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CALL OPTION

investing wednesday word of the week Jan 22, 2020

Definition
A call is a type of options contract that gives the owner the right to buy a stock at a certain fixed price within a specified timeframe.

Why It's Important
As I discussed in last week's word, Options, they are a good way to hedge against a downturn in the market if used correctly.  Let's take an example:

Let's say a stock trades at $100 per share, and I think it's going to go up pretty soon. I  could potentially buy 100 shares of stock, paying $10,000 OR I could buy a call option that would give you the right to pay $110 per share for stock any time in the next two months.  My buy-in for the option is typically $1-$2 per share.  So, I would pay $200 for that right at the high end.  This is a sunk cost (I'm not getting it back regardless of what happens).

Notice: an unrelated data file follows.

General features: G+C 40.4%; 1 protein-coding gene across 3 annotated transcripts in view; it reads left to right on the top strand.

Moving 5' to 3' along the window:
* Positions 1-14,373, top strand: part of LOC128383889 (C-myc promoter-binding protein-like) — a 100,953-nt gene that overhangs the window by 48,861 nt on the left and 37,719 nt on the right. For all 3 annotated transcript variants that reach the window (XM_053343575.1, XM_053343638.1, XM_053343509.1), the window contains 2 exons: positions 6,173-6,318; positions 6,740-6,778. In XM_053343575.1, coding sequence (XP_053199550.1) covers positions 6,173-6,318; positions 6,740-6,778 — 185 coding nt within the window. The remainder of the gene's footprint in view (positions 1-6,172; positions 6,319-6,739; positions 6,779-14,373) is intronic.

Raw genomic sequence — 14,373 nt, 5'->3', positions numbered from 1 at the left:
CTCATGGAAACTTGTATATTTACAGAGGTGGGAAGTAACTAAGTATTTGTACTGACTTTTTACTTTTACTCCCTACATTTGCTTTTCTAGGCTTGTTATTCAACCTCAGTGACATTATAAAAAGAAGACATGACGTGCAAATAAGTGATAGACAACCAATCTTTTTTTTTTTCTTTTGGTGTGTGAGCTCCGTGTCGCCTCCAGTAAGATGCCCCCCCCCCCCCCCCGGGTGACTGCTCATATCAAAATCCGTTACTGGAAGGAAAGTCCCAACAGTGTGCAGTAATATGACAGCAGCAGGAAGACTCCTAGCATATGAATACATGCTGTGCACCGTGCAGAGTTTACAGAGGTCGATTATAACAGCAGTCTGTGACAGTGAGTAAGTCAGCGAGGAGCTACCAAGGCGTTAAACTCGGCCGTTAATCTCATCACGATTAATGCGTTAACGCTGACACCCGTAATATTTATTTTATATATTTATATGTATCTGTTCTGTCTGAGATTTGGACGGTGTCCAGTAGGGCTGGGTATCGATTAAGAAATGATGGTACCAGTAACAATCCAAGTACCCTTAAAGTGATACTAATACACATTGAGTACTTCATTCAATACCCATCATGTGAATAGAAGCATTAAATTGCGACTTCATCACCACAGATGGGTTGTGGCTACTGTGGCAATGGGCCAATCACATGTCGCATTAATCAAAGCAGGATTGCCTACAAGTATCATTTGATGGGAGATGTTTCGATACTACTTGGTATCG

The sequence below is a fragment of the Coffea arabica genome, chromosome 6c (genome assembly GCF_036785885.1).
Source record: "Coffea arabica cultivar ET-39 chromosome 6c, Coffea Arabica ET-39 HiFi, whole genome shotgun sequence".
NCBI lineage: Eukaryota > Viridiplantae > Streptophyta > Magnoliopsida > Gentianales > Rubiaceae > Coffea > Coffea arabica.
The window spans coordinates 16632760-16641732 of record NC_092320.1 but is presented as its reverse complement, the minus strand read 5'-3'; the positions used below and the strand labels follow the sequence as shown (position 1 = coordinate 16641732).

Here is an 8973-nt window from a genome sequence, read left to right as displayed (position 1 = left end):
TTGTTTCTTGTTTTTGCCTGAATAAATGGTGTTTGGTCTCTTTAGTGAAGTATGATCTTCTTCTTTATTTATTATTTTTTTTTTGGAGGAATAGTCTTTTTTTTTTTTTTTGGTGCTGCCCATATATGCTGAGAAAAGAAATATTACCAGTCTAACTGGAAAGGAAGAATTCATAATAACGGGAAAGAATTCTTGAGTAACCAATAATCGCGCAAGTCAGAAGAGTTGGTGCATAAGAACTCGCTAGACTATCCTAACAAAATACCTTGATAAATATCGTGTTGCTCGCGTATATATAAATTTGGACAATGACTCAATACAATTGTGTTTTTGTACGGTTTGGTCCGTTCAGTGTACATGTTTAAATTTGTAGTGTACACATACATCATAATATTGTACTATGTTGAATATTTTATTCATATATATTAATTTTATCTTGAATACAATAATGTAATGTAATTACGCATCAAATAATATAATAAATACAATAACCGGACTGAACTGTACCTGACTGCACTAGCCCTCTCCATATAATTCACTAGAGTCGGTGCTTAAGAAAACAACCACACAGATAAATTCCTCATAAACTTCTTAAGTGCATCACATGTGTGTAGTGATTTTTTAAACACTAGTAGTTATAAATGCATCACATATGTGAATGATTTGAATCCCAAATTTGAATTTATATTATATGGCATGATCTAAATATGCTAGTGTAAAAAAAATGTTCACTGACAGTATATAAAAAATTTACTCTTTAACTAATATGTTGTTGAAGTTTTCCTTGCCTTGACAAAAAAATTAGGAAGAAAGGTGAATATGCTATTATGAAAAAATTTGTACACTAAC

If I'm right and the stock goes up to $130 per share by the time the option expires, then I can exercise my option and purchase the stock at $110, therefore, making a profit of $20 per share even if I sold them right after purchase. 

The weakness of the call option is that if the stock only goes up a little, the option's value can go down. For instance, if the stock goes up to $105 per share, I wouldn't exercise my option and take the loss of my $175 buy-in (sunk cost, remember).

On the flip side, this could work out great if I am completely wrong!  Let's say the same stock now trades at $90 per share.  Instead of taking a loss of $2,000 (110 - 90 x 100), I can just take my $175 loss and be on my way. 

There are pros and cons to trading options.  As always, do your research!

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